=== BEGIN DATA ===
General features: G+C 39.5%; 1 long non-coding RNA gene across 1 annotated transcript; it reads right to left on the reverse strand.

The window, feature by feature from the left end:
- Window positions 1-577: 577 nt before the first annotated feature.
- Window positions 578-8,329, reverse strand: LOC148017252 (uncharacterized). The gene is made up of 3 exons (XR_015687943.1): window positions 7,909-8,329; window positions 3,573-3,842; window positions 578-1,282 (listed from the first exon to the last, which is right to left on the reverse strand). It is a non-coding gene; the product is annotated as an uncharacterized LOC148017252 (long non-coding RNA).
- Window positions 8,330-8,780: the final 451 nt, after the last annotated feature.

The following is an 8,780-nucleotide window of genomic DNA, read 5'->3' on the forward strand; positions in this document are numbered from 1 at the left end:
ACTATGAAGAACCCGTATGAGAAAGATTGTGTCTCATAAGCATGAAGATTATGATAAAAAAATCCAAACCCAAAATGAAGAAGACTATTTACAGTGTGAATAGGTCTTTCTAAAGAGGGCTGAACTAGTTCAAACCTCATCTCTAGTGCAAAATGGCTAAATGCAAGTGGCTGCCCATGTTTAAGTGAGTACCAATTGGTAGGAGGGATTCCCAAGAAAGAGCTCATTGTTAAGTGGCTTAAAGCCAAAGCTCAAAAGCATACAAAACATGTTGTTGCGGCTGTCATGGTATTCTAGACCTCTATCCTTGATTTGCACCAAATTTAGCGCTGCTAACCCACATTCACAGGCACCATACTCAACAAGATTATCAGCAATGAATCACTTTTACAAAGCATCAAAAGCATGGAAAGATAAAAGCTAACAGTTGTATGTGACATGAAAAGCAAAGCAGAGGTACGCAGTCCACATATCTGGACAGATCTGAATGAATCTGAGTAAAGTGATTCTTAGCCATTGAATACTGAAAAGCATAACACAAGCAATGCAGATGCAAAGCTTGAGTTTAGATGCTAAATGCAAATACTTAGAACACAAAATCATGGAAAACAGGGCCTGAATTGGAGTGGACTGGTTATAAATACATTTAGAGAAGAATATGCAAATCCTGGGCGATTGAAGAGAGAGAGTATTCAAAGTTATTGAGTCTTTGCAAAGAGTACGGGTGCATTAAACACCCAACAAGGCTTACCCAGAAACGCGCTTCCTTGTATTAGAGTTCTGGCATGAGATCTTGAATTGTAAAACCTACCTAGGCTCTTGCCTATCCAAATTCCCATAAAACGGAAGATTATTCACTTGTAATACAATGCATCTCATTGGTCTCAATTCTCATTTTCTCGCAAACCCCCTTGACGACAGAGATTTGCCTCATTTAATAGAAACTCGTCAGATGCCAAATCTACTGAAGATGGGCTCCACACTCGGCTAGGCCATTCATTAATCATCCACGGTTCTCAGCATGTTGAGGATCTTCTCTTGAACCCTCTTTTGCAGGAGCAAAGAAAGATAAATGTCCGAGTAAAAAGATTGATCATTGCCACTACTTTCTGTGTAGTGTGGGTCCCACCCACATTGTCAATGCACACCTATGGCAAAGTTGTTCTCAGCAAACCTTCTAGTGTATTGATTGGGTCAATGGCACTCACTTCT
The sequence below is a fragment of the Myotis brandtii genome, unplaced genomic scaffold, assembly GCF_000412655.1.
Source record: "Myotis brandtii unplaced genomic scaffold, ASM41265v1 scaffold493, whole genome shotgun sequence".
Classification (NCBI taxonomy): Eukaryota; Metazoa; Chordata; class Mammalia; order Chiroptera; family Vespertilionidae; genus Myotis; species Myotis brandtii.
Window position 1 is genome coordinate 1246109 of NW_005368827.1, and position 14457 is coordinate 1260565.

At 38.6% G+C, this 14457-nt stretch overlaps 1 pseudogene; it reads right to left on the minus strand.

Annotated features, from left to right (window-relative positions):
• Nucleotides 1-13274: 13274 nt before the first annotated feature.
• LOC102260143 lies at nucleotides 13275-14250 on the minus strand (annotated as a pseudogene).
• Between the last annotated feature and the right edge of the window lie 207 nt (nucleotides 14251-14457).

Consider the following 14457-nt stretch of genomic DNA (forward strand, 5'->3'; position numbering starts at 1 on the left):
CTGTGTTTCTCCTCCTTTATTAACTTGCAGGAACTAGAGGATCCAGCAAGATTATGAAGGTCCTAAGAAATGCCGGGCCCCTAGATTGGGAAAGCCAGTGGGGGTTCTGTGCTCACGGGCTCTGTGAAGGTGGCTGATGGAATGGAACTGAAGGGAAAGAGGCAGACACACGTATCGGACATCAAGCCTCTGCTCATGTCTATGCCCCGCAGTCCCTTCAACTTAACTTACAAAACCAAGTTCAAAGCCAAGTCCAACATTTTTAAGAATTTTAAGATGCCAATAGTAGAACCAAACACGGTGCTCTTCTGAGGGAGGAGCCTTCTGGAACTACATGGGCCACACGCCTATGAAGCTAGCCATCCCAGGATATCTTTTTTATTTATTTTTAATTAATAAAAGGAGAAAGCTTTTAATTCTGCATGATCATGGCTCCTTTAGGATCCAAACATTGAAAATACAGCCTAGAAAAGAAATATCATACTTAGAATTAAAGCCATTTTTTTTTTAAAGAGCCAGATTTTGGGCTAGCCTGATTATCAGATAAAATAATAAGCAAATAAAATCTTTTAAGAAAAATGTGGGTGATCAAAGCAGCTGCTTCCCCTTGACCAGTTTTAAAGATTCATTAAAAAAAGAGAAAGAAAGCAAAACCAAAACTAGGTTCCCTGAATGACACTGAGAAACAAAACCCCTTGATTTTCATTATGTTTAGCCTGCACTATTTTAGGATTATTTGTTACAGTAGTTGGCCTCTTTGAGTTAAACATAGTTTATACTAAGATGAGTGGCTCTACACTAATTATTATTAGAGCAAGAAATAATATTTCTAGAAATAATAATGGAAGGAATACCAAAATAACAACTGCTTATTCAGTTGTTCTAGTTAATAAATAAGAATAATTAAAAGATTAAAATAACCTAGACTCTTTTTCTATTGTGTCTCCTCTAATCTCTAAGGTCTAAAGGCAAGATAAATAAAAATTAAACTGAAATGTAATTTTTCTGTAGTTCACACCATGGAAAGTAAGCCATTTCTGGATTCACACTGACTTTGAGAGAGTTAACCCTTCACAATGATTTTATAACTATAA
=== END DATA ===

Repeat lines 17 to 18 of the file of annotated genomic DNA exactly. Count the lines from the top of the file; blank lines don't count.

Consider the following 14457-nt stretch of genomic DNA (forward strand, 5'->3'; position numbering starts at 1 on the left):
CTGTGTTTCTCCTCCTTTATTAACTTGCAGGAACTAGAGGATCCAGCAAGATTATGAAGGTCCTAAGAAATGCCGGGCCCCTAGATTGGGAAAGCCAGTGGGGGTTCTGTGCTCACGGGCTCTGTGAAGGTGGCTGATGGAATGGAACTGAAGGGAAAGAGGCAGACACACGTATCGGACATCAAGCCTCTGCTCATGTCTATGCCCCGCAGTCCCTTCAACTTAACTTACAAAACCAAGTTCAAAGCCAAGTCCAACATTTTTAAGAATTTTAAGATGCCAATAGTAGAACCAAACACGGTGCTCTTCTGAGGGAGGAGCCTTCTGGAACTACATGGGCCACACGCCTATGAAGCTAGCCATCCCAGGATATCTTTTTTATTTATTTTTAATTAATAAAAGGAGAAAGCTTTTAATTCTGCATGATCATGGCTCCTTTAGGATCCAAACATTGAAAATACAGCCTAGAAAAGAAATATCATACTTAGAATTAAAGCCATTTTTTTTTTAAAGAGCCAGATTTTGGGCTAGCCTGATTATCAGATAAAATAATAAGCAAATAAAATCTTTTAAGAAAAATGTGGGTGATCAAAGCAGCTGCTTCCCCTTGACCAGTTTTAAAGATTCATTAAAAAAAGAGAAAGAAAGCAAAACCAAAACTAGGTTCCCTGAATGACACTGAGAAACAAAACCCCTTGATTTTCATTATGTTTAGCCTGCACTATTTTAGGATTATTTGTTACAGTAGTTGGCCTCTTTGAGTTAAACATAGTTTATACTAAGATGAGTGGCTCTACACTAATTATTATTAGAGCAAGAAATAATATTTCTAGAAATAATAATGGAAGGAATACCAAAATAACAACTGCTTATTCAGTTGTTCTAGTTAATAAATAAGAATAATTAAAAGATTAAAATAACCTAGACTCTTTTTCTATTGTGTCTCCTCTAATCTCTAAGGTCTAAAGGCAAGATAAATAAAAATTAAACTGAAATGTAATTTTTCTGTAGTTCACACCATGGAAAGTAAGCCATTTCTGGATTCACACTGACTTTGAGAGAGTTAACCCTTCACAATGATTTTATAACTATAA